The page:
- When the family is stressed out communication gets affected. Considering the tense situation at home, conversations become minimal. Children may not want to communicate, fearing extreme reactions from parents, while adults would want to keep their thoughts and feelings to themselves.
- Children in stressed-out families, where there is constant strife in the household, lose interest in things that they would otherwise be doing regularly. One of the main things that gets affected is their studies. Academic performance may suffer, as the child is not able to concentrate on day-to-day learning. It is a vicious circle, because this again causes stress for both the parents and the child.
- It is disturbing for a child to see an anxious parent. Because their anxious responses are expressed in extreme emotions, the child is unable to understand why the parent is acting out like this. As a result, the child may either withdraw into a shell or become extremely aggressive. Children may also experience confusion, sadness, worry and irritation because they are not sure how to react to this unexpected turn of events.
How children respond to stress
“Children easily pick up the behaviour patterns of their parents. If a parent is responding with anxiety, a young child is not able to understand that this is not the desirable pattern, so they pick it up. Because at this stage, a lot of their learning happens through imitation. With teens, it is a totally different scenario – they find their own ways of dealing with stress – they may express themselves verbally, become aggressive or rebel. This will not be acceptable to parents and will again cause them stress,” says Arundhati Swamy, counsellor and Head – Parent Engagement Programs at ParentCircle.
How stress impact families
“The level of family functioning is lower, and members of the family will not be able to perform their roles optimally. Stress interferes with their inter-personal relationships, it interferes in the way they attend to tasks, they are not able to prioritise and there is immense emotional struggle,” says Arundhati.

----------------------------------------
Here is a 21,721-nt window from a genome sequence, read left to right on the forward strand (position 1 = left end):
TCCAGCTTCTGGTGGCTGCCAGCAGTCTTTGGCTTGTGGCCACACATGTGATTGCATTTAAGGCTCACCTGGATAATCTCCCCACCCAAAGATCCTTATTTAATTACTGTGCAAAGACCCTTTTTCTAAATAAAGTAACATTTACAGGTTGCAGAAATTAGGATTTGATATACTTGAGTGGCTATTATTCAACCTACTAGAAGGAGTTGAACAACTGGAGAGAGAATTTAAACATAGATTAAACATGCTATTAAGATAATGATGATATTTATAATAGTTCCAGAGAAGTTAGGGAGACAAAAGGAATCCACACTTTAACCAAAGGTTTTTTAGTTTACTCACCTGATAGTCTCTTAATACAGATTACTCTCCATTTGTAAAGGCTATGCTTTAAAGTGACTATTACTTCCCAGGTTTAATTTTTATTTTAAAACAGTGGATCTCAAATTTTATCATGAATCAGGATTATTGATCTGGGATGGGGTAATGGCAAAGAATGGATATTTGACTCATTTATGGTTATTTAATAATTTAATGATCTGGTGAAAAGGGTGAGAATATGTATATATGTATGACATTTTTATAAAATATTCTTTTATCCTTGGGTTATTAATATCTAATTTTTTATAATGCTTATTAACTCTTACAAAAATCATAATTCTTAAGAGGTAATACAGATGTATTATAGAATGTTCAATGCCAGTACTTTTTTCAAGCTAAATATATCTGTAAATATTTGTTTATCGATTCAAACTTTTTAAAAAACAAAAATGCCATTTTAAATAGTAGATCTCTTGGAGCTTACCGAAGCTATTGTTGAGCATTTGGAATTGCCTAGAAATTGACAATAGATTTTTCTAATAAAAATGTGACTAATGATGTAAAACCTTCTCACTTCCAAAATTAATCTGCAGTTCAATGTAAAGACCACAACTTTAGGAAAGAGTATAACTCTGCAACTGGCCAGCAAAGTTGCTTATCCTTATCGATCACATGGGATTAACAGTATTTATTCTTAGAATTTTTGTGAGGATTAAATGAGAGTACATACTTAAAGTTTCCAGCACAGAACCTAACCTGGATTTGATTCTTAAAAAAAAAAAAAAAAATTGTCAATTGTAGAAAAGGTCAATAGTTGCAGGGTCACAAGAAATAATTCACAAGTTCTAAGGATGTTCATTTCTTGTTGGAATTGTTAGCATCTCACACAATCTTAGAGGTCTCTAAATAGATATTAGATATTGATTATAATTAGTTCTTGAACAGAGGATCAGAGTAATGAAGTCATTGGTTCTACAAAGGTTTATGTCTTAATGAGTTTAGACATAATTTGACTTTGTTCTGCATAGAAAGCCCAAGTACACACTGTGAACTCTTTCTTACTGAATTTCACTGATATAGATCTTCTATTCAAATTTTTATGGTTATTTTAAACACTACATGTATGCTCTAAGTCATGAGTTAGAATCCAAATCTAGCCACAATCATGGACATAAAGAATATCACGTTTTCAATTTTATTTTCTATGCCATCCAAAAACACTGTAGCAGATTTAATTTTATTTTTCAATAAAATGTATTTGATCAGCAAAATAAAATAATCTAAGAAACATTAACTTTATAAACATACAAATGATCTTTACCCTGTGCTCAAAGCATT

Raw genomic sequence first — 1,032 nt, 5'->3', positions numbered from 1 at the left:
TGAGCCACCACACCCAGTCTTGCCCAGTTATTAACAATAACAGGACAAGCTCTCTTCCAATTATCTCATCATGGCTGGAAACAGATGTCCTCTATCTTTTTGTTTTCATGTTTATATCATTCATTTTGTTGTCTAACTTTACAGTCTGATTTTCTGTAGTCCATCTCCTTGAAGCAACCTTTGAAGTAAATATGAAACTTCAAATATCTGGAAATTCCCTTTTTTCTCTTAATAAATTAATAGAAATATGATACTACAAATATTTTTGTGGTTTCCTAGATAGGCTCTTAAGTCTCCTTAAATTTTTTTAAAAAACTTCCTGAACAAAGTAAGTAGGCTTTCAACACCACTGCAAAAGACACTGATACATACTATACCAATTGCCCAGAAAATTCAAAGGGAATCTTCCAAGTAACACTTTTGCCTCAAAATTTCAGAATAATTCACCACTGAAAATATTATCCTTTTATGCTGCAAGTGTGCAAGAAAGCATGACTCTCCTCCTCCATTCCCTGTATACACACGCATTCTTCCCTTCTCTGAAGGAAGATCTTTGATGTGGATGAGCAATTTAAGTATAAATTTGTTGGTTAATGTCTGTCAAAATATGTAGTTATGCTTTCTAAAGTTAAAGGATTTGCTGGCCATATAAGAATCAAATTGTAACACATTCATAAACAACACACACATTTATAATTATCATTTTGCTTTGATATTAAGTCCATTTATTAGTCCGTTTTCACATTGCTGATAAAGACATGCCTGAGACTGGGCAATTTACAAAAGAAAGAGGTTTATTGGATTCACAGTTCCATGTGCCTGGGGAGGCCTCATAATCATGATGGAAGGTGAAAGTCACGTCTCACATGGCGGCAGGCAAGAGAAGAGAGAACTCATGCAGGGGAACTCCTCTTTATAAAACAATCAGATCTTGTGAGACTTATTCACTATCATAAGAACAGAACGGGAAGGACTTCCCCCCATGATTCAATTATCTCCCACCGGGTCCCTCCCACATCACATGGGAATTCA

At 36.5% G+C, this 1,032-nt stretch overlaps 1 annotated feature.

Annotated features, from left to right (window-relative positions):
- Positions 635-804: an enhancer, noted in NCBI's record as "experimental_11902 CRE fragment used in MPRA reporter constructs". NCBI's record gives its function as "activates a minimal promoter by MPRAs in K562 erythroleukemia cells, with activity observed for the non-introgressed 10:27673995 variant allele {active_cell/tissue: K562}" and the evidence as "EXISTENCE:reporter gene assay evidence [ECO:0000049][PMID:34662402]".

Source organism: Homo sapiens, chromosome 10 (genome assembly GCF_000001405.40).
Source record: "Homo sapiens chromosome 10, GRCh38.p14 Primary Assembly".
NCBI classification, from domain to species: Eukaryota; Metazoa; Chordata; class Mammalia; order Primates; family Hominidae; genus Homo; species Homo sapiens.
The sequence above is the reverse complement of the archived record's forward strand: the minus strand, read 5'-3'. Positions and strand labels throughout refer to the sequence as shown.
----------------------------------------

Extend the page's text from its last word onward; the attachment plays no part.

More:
How to handle stress
Attend to the root cause of the stress rather than the symptoms. “For example – in case of financial crisis/stress, the symptoms could be health effects, communication problems, relationships, anger and anxiousness. But these are temporary, momentary and situational. Instead of attending to these symptoms, adults need to sit down and discuss the crisis with the children. Accept that there is a financial crunch, explain what strategies need to be in place to deal with the crisis and how everyone can pull through,” explains Arundhati.
Some tips to combat stress in the family
- Talk to your children. Have frank conversations. Open communication is important.
- Adopt healthy habits for the whole family. Try long walks, yoga and meditation.
- Establish good eating and sleeping habits, so that you can cope with the anxiety better.
- Spend quality time together as a family and seek fun in the little things in life.
- Confide in a trusted friend or relative, who may give you neutral advice, without being judgmental.
- Seek professional help – when everyone in the family is stressed, they won't be able to support each other.
- Look at achieving better work-life balance and help your child set and reach achievable goals.